Steady, ready, capture !

I’ve been working on coding a section of a speed feedback system since Thirsday. We need a way to frequently measure the motor speed for two reasons:

  • To adjust the motor speed if it deviates from the target speed
  • To compute the precise time at which we need to flash the LEDs

To accomplish this, we have optical and hall sensors (we will use the sensor that gives the best precision) hooked up to our rotating PCB and our bottom fixed PCB. The rotating PCB is the one sending the commands to flash the LEDs, and the bottom is the one sending Dshot to our ESC.… Read more

Going all out on the 3D

As mentionned here, we will use 62 LED mounted small “Petal-PCBs” and 12 “processor PCBs” to drive groups of 4 to 7 Petal PCBs. Now you might be asking “how on earth will you assemble all these PCBs and solder all the wires involved on a structure rotating at 30 rotations per second ?”, and that would be a fair question…

Along our reflexion we had multiple ideas:

  • Add structure to our 3D printed shell on which to stick the PCB: we had to drop that idea after all the problems we encountered printing our shell
  • Make the axis go all the way up and have arms stretching from the axis to hold the PCBs: this would’ve made the structure quite heavy, and we were not sure how to design this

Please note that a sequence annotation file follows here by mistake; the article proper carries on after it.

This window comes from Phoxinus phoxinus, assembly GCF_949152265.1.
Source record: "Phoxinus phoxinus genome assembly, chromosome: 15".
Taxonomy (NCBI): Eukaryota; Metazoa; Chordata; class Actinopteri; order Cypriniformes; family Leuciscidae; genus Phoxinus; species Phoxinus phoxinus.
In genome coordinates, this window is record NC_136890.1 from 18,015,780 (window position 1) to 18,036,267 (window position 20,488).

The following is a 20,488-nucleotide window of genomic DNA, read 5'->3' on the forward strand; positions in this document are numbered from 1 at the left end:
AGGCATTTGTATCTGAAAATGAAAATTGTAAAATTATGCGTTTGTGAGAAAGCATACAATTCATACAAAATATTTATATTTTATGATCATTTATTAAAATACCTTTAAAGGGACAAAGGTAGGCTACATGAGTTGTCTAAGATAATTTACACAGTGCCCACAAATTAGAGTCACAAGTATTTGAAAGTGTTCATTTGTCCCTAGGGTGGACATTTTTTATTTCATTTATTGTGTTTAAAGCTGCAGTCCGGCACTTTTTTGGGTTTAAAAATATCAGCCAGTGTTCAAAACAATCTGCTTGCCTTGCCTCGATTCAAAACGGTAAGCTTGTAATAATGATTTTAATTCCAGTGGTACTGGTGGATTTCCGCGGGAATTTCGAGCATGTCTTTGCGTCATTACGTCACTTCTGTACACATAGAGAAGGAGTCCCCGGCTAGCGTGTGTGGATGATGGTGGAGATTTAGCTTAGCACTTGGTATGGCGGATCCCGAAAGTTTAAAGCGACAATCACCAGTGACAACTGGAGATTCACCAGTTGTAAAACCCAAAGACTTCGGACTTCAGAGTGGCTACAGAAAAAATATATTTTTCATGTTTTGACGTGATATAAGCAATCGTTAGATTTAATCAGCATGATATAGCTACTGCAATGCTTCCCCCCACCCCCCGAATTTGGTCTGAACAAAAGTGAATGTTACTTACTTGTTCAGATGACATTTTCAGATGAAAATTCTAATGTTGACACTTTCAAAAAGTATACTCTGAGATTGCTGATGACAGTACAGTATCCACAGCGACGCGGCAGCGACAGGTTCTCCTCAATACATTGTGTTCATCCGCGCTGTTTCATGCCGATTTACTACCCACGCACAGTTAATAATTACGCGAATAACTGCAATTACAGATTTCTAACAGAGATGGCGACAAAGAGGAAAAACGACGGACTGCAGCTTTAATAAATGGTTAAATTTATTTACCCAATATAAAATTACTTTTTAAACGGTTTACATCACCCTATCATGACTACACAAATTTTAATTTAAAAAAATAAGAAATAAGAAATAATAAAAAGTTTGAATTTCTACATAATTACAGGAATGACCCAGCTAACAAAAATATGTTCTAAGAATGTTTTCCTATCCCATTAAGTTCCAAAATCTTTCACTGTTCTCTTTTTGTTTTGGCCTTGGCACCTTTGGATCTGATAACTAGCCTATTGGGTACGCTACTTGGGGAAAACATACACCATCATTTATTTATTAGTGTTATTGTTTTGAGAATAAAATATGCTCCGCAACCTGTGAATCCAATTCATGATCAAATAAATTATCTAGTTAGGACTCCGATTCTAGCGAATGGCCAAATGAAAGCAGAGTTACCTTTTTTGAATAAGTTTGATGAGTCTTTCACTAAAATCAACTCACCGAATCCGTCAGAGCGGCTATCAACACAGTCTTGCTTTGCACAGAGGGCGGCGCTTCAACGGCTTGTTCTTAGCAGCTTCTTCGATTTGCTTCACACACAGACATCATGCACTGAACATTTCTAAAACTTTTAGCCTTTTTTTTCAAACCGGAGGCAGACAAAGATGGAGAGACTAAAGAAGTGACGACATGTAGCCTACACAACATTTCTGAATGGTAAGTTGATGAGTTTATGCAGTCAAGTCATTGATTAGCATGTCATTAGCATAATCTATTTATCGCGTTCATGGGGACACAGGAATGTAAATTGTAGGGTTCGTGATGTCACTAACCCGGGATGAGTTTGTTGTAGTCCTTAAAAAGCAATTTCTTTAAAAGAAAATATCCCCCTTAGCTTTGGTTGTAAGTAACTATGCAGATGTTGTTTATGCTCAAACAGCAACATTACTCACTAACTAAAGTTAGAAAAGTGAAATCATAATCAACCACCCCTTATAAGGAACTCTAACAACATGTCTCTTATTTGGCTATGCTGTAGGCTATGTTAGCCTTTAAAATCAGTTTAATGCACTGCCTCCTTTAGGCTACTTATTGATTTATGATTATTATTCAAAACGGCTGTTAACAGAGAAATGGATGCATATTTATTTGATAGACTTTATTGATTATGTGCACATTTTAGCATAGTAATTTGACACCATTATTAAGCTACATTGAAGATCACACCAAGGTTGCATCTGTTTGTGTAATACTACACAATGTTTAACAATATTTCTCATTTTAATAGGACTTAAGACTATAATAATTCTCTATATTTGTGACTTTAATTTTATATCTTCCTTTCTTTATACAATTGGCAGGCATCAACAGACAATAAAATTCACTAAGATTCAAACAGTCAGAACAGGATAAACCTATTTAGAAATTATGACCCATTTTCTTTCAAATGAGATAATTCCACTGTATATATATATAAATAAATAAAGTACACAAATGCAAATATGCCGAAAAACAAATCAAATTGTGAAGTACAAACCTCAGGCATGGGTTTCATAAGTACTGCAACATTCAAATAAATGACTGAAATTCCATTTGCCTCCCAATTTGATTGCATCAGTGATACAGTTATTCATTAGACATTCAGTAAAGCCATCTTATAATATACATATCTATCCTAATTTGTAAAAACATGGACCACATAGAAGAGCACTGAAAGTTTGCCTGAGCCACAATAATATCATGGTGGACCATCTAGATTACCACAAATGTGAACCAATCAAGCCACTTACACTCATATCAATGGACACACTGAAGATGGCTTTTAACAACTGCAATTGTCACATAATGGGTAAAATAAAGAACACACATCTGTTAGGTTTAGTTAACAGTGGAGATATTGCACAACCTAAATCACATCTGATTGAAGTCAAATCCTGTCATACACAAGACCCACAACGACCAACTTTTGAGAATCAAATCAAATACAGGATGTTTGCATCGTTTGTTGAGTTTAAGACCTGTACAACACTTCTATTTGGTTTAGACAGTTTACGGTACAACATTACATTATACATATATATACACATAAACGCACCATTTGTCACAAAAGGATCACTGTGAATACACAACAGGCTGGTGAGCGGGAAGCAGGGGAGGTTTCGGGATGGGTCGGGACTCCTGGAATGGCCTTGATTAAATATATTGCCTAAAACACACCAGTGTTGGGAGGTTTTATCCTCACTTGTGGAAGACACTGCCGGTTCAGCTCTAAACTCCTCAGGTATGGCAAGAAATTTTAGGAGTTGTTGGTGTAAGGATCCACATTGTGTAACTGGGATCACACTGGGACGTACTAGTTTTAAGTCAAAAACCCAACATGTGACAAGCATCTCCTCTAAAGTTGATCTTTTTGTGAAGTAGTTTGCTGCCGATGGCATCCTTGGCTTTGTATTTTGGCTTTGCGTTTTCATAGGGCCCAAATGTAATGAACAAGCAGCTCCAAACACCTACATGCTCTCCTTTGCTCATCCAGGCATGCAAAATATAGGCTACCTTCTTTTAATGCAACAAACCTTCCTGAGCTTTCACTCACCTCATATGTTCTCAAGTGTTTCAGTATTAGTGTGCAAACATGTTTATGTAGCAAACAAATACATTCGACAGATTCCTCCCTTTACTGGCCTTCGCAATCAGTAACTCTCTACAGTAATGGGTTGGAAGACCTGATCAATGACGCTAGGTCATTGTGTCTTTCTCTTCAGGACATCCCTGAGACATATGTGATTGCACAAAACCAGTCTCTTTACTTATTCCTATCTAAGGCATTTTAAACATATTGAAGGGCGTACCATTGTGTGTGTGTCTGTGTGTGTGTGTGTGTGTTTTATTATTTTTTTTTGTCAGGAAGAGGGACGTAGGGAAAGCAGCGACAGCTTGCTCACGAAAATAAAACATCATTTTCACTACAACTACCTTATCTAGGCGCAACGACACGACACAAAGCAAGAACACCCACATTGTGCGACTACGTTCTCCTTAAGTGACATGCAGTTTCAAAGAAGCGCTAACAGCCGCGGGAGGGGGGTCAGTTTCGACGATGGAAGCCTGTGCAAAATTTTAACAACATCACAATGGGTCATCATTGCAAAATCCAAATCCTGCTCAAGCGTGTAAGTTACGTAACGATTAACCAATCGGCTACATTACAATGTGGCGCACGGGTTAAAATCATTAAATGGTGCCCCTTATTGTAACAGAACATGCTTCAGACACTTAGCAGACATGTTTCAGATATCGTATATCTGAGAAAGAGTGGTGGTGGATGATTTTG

• Make the PCB hold by using rigide wires to link them: This was initially proposed only for the PCB-petals, but even for them we were not convinced it would hold
  • Print another solid shell with structure to hold all the PCBs: this was problematic since it might delay or block the IR emitted by the IR LEDs we wanted to place inside the shell

Finally, we decided on the latter option, as we will probably have the IR LEDs emit in a gap between the PVC plate and the large aluminum top platform.… Read more

3D printing tweaking

In my last 3D printing post, I showed you a sculpture printed with the new translucid filament we bought, and a first test gluing a filled petal to the shell.

The last shell had some major flaws due to wrong print settings, but we fixed it and printed another one:

This took 26 hours to print !

As you can see this one has support structure on the outside, this type of support is very easy to remove. The shell also has some support structure inside it, as with our first shell. It might be possible to remove these structures with acetone steam : acetone steam can be used to smooth a 3D model printed with ABS filament, and since the structure is made up of loose and messy filaments steam acetone might remove it, or at least smooth it.… Read more

A new shell fresh from the oven

You might remember we printed a Phyllo shell with success a week ago. The material we used for this shell however was not meant to be translucid, but actually phosphorescent. This meant our shell was not as translucid as it could be, and it’s phosphorescence was also problematic since we want a high contrast between the phyllo when lit with inner LEDs, and when not lit by any light source.

We therefore ordered a more suitable 3D filament. This time the result for the shell printed with this new filament was not as successful:

The deformation on the first picture was probably caused by the temperature of the nozzle (from which the filament goes out) being too low, which caused the printed raft below the shell to detach itself from the platform.… Read more